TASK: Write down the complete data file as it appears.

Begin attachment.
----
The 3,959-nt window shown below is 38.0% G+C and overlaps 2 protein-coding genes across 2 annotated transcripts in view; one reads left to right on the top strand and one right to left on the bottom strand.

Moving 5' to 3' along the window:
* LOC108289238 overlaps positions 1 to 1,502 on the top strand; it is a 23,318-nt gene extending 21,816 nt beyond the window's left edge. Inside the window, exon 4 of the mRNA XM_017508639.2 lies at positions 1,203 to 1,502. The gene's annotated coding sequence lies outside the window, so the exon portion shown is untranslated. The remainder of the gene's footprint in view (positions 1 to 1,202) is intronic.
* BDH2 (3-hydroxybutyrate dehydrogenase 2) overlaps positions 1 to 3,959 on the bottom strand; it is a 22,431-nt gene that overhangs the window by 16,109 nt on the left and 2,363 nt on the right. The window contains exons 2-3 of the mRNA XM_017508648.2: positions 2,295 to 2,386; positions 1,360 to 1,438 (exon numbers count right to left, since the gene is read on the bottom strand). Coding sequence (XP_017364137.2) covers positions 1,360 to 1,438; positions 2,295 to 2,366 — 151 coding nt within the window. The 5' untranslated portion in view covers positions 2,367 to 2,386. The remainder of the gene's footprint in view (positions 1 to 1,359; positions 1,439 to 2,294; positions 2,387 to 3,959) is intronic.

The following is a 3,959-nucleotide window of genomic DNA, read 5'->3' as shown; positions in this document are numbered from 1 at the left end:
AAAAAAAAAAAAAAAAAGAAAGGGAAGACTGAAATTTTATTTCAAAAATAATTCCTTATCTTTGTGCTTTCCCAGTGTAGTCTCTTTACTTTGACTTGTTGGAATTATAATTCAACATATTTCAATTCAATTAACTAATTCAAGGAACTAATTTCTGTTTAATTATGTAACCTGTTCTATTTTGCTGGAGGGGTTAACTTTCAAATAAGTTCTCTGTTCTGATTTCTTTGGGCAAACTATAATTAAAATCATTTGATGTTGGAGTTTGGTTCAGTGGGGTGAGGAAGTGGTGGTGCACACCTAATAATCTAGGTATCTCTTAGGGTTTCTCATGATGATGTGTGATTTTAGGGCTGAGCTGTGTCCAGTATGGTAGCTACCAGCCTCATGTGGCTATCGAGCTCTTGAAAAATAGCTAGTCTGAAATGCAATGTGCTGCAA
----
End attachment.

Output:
The 3,959-nt window shown below is 38.0% G+C and overlaps 2 protein-coding genes across 2 annotated transcripts in view; one reads left to right on the top strand and one right to left on the bottom strand.

Moving 5' to 3' along the window:
* LOC108289238 overlaps positions 1 to 1,502 on the top strand; it is a 23,318-nt gene extending 21,816 nt beyond the window's left edge. Inside the window, exon 4 of the mRNA XM_017508639.2 lies at positions 1,203 to 1,502. The gene's annotated coding sequence lies outside the window, so the exon portion shown is untranslated. The remainder of the gene's footprint in view (positions 1 to 1,202) is intronic.
* BDH2 (3-hydroxybutyrate dehydrogenase 2) overlaps positions 1 to 3,959 on the bottom strand; it is a 22,431-nt gene that overhangs the window by 16,109 nt on the left and 2,363 nt on the right. The window contains exons 2-3 of the mRNA XM_017508648.2: positions 2,295 to 2,386; positions 1,360 to 1,438 (exon numbers count right to left, since the gene is read on the bottom strand). Coding sequence (XP_017364137.2) covers positions 1,360 to 1,438; positions 2,295 to 2,366 — 151 coding nt within the window. The 5' untranslated portion in view covers positions 2,367 to 2,386. The remainder of the gene's footprint in view (positions 1 to 1,359; positions 1,439 to 2,294; positions 2,387 to 3,959) is intronic.

The following is a 3,959-nucleotide window of genomic DNA, read 5'->3' as shown; positions in this document are numbered from 1 at the left end:
AAAAAAAAAAAAAAAAAGAAAGGGAAGACTGAAATTTTATTTCAAAAATAATTCCTTATCTTTGTGCTTTCCCAGTGTAGTCTCTTTACTTTGACTTGTTGGAATTATAATTCAACATATTTCAATTCAATTAACTAATTCAAGGAACTAATTTCTGTTTAATTATGTAACCTGTTCTATTTTGCTGGAGGGGTTAACTTTCAAATAAGTTCTCTGTTCTGATTTCTTTGGGCAAACTATAATTAAAATCATTTGATGTTGGAGTTTGGTTCAGTGGGGTGAGGAAGTGGTGGTGCACACCTAATAATCTAGGTATCTCTTAGGGTTTCTCATGATGATGTGTGATTTTAGGGCTGAGCTGTGTCCAGTATGGTAGCTACCAGCCTCATGTGGCTATCGAGCTCTTGAAAAATAGCTAGTCTGAAATGCAATGTGCTGCAA